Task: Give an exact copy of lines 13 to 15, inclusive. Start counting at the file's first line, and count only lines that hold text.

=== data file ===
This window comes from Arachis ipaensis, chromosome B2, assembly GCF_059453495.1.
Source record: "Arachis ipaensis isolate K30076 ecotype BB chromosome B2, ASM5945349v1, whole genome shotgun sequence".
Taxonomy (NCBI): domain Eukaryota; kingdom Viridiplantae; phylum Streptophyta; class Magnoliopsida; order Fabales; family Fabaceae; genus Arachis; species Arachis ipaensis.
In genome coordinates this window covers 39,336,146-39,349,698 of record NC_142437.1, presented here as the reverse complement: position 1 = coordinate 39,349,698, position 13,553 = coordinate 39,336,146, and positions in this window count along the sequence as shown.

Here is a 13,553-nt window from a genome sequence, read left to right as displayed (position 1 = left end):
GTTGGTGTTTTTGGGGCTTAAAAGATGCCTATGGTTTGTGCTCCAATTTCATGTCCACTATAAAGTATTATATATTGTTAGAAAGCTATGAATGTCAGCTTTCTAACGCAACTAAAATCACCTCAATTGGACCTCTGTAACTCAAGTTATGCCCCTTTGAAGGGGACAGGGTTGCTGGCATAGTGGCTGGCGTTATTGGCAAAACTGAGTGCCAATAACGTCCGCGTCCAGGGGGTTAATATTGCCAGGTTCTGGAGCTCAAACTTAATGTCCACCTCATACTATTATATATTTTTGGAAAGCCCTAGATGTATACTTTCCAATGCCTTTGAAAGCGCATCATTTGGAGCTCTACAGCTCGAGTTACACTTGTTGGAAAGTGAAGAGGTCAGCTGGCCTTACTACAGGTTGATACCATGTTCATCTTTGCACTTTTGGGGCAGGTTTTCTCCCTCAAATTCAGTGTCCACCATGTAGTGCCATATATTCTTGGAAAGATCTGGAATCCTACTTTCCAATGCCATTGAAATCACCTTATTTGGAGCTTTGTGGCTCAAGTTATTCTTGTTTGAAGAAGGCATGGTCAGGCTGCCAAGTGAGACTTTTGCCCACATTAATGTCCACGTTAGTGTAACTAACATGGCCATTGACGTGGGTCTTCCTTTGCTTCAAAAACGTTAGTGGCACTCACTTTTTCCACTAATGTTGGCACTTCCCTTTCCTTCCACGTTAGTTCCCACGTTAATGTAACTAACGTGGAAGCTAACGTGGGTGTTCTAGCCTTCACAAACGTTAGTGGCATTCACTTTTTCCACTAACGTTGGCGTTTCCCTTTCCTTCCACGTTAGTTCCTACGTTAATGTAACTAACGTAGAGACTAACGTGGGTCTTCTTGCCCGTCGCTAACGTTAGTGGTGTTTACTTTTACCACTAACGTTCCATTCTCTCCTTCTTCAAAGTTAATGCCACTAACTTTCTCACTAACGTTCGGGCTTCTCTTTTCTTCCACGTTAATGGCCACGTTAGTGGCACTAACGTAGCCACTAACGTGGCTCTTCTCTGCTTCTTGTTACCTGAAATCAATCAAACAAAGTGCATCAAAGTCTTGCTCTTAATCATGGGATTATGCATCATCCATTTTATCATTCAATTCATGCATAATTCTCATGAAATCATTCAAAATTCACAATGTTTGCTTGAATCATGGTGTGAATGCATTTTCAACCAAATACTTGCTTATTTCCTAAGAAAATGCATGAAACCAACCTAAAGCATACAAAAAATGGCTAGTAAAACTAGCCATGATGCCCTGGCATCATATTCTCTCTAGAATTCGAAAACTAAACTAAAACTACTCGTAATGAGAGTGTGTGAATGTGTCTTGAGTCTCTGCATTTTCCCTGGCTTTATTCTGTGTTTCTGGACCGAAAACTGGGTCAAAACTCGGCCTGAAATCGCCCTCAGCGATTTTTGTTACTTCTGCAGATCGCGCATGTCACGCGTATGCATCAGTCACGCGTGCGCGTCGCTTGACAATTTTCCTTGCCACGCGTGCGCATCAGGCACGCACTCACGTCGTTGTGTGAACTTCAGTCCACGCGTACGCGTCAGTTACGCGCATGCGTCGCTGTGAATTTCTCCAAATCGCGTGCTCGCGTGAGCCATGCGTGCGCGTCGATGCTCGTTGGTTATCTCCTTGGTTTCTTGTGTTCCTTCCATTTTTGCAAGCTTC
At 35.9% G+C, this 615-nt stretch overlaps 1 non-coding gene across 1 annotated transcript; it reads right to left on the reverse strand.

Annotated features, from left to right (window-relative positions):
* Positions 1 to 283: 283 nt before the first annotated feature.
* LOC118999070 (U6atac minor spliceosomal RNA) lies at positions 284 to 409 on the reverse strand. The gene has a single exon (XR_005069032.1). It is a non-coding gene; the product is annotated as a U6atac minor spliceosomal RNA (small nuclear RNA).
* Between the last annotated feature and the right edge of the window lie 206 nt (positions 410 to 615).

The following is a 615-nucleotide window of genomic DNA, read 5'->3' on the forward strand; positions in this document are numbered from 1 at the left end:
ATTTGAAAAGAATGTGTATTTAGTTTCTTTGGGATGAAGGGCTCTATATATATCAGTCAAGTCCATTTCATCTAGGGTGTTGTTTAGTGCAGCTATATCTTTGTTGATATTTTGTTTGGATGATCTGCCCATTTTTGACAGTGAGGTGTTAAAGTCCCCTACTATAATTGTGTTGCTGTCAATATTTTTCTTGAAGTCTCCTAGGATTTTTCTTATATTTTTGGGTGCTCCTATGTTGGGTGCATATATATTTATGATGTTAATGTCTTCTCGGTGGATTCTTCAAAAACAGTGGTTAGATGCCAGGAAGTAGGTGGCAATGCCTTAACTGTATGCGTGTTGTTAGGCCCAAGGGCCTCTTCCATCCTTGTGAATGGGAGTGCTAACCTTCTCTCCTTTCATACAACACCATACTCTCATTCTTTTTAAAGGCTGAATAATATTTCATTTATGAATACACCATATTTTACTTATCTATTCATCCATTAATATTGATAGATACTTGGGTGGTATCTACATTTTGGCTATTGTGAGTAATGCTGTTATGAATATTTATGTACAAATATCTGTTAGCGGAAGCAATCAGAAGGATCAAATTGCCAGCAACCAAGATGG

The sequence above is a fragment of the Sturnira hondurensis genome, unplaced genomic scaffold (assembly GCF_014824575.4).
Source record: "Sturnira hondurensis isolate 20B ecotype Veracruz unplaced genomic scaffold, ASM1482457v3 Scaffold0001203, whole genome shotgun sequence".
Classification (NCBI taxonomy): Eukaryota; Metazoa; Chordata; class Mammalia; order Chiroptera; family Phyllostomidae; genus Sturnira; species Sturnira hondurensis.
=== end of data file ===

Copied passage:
ATTTGAAAAGAATGTGTATTTAGTTTCTTTGGGATGAAGGGCTCTATATATATCAGTCAAGTCCATTTCATCTAGGGTGTTGTTTAGTGCAGCTATATCTTTGTTGATATTTTGTTTGGATGATCTGCCCATTTTTGACAGTGAGGTGTTAAAGTCCCCTACTATAATTGTGTTGCTGTCAATATTTTTCTTGAAGTCTCCTAGGATTTTTCTTATATTTTTGGGTGCTCCTATGTTGGGTGCATATATATTTATGATGTTAATGTCTTCTCGGTGGATTCTTCAAAAACAGTGGTTAGATGCCAGGAAGTAGGTGGCAATGCCTTAACTGTATGCGTGTTGTTAGGCCCAAGGGCCTCTTCCATCCTTGTGAATGGGAGTGCTAACCTTCTCTCCTTTCATACAACACCATACTCTCATTCTTTTTAAAGGCTGAATAATATTTCATTTATGAATACACCATATTTTACTTATCTATTCATCCATTAATATTGATAGATACTTGGGTGGTATCTACATTTTGGCTATTGTGAGTAATGCTGTTATGAATATTTATGTACAAATATCTGTTAGCGGAAGCAATCAGAAGGATCAAATTGCCAGCAACCAAGATGG

The sequence above is a fragment of the Sturnira hondurensis genome, unplaced genomic scaffold (assembly GCF_014824575.4).
Source record: "Sturnira hondurensis isolate 20B ecotype Veracruz unplaced genomic scaffold, ASM1482457v3 Scaffold0001203, whole genome shotgun sequence".